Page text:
I can stop holding my breath now. I got my manuscript back from the editors with all the red marks and suggestions. It wasn’t as bad as I thought. It came with a cover letter from the editor first telling me everything I did right and then everything that could be improved. It was good to get this type of feedback, especially for me, a first-time author, because improving is always the name of the game.
My manuscript came to me with Microsoft Word’s Track Changes >Final Showing Markup feature activated so I could see the editor’s changes. The editor gave me proofreading instructions, i.e. how to make my corrections, comments and additions to the manuscript so that I returned a manuscript showing both the editor’s initial changes in red and my input in blue. I was surprised to learn I didn’t have to accept the edits from the editor. I could reject any changes (insert NO CHANGE) or question any edits [insert COMMENT]. This was such a relief for me since as a writer, I know what message I wanted to convey and didn’t want that message changed. Although a publisher’s editor is a professional, that person could misinterpret my message because either she/he misread my writing or my writing is not conveying the message I intended. Either way, as the writer I get to fix it. I liked that!
I had ten days to return my manuscript so I sat down to read my book for what seemed like the millionth time. Since I knew what the book said, I took the following extra precautions in my proofreading:
1) I printed the entire manuscript. Although making my changes directly onto the electronic copy may have been quicker, I wanted to make sure the book flowed correctly and everything that was supposed to be included was there. It was easier to flip back and forth between hard copies than trying to scroll up and down on a screen to do this. Also, the pages weren’t numbered (for layout purposes) so I immediately numbered them. Can you imagine trying to reorganize a 100+ page unnumbered document after dropping it??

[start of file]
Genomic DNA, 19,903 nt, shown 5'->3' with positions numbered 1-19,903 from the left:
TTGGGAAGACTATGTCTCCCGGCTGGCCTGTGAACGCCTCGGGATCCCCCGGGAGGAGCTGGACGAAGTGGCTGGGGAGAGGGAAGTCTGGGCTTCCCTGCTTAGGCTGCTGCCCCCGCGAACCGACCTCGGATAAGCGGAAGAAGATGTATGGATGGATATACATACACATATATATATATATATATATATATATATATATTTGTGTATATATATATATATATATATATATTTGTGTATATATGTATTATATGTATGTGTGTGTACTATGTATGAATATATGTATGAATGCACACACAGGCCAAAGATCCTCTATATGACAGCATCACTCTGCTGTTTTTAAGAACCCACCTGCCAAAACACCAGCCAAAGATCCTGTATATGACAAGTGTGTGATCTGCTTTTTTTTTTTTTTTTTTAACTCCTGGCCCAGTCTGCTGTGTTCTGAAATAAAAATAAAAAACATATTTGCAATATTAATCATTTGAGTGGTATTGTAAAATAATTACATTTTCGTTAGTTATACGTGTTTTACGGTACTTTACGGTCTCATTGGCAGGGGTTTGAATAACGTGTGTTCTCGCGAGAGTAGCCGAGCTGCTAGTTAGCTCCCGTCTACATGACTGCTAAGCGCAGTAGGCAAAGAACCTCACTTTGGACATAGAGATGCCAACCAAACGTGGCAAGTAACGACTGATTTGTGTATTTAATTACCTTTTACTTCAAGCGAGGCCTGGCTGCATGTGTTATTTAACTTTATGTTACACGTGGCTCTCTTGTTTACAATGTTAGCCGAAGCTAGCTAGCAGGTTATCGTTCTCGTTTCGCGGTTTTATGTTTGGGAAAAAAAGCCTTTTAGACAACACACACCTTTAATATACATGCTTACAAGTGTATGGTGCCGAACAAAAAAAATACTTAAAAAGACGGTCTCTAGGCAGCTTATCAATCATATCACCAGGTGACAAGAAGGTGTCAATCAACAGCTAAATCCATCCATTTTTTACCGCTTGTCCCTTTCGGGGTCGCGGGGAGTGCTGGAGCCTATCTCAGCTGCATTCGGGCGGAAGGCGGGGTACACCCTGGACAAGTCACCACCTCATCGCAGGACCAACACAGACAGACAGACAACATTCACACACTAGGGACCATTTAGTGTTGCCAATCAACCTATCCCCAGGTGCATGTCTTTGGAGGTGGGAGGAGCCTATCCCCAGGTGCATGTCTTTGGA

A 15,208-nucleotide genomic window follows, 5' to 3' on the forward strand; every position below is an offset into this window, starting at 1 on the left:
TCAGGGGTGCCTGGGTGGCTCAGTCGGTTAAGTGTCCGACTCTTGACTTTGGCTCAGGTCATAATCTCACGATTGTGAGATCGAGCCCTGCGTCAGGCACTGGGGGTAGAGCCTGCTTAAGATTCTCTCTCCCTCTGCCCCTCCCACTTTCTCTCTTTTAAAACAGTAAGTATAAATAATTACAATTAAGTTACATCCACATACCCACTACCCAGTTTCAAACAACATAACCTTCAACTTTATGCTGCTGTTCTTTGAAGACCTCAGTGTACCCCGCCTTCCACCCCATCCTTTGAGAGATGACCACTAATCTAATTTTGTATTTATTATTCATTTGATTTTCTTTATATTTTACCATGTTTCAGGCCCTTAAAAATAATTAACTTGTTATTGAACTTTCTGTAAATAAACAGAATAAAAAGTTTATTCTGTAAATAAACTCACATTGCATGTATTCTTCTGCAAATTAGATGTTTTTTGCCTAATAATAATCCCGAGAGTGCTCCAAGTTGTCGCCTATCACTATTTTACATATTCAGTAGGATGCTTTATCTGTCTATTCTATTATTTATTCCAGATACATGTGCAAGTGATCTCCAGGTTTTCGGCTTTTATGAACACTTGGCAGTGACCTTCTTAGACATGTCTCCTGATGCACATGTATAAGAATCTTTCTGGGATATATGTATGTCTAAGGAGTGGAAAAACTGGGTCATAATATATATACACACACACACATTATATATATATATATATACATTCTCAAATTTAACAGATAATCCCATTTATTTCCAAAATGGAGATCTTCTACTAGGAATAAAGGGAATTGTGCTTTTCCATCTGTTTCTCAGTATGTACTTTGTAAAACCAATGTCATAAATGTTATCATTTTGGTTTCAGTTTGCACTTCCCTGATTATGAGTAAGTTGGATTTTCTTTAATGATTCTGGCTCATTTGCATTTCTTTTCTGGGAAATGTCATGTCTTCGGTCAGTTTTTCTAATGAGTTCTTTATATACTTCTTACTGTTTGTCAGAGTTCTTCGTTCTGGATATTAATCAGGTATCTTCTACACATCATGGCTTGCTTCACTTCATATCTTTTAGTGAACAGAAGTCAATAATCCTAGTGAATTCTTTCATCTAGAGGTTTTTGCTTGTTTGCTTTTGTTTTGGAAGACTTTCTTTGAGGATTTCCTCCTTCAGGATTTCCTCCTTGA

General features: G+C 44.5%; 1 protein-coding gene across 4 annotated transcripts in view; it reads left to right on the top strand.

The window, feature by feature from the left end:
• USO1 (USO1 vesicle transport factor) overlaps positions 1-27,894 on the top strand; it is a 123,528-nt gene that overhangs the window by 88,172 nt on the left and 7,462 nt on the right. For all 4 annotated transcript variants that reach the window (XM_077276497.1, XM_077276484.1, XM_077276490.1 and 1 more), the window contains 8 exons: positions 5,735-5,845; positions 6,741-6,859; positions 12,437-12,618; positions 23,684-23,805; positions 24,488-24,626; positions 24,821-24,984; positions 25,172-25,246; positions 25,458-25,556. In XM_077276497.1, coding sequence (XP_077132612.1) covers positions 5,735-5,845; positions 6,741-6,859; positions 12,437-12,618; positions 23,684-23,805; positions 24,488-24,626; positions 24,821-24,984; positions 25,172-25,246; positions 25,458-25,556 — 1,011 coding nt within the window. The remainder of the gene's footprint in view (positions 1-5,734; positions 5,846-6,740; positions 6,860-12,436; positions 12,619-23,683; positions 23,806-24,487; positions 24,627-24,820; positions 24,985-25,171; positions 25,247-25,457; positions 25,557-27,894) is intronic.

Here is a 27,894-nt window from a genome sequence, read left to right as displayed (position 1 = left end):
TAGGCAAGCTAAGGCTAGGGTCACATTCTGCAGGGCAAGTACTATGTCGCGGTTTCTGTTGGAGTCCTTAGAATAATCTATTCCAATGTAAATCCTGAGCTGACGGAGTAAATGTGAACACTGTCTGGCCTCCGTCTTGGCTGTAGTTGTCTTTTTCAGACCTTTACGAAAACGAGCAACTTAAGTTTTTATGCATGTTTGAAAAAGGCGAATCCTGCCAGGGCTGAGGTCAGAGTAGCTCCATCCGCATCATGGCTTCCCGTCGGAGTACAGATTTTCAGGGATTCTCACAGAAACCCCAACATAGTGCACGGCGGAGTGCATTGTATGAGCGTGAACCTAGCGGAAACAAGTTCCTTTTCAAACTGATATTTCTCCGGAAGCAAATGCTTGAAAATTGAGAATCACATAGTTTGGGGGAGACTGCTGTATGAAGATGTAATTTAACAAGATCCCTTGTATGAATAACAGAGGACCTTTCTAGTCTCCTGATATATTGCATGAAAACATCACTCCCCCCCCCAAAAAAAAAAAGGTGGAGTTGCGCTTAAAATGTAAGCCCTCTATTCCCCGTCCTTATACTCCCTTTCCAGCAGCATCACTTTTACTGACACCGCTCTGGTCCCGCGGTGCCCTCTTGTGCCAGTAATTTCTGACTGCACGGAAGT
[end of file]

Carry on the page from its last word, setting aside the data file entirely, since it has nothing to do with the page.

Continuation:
2) While proofreading the manuscript, I used a pencil to touch each word as I read it. Why? As the writer and person who had read this book many times before, I didn’t want to skim and assume words were present that were in fact missing. I’m glad I used the pencil because I found missing and misspelled words. I made all my corrections, additions, etc. on the hard copy.
3) I also had a printed copy of the manuscript I last sent to the publisher nearby for reference. I’m glad I did because I discovered some footnotes missing and some incorrectly attributed.
4) After I finished proofreading, I transferred my corrections, additions and comments onto the electronic copy of my manuscript.
Proofreading your book is extremely important and shouldn’t be rushed. Your book represents you to people so you want it to be excellent. Mistakes or errors that could’ve been corrected with proofreading will lessen your credibility and haunt you forever (even if there is a second printing, somebody will find a copy of the first printing with the errors!). You’ve put a lot of time and sweat equity into writing your book. You don’t want your message lost because the reader is focusing on errors.
(P.S. I wrote this post at 3 a.m. so if you find any errors here, ignore them and focus on the message! LOL)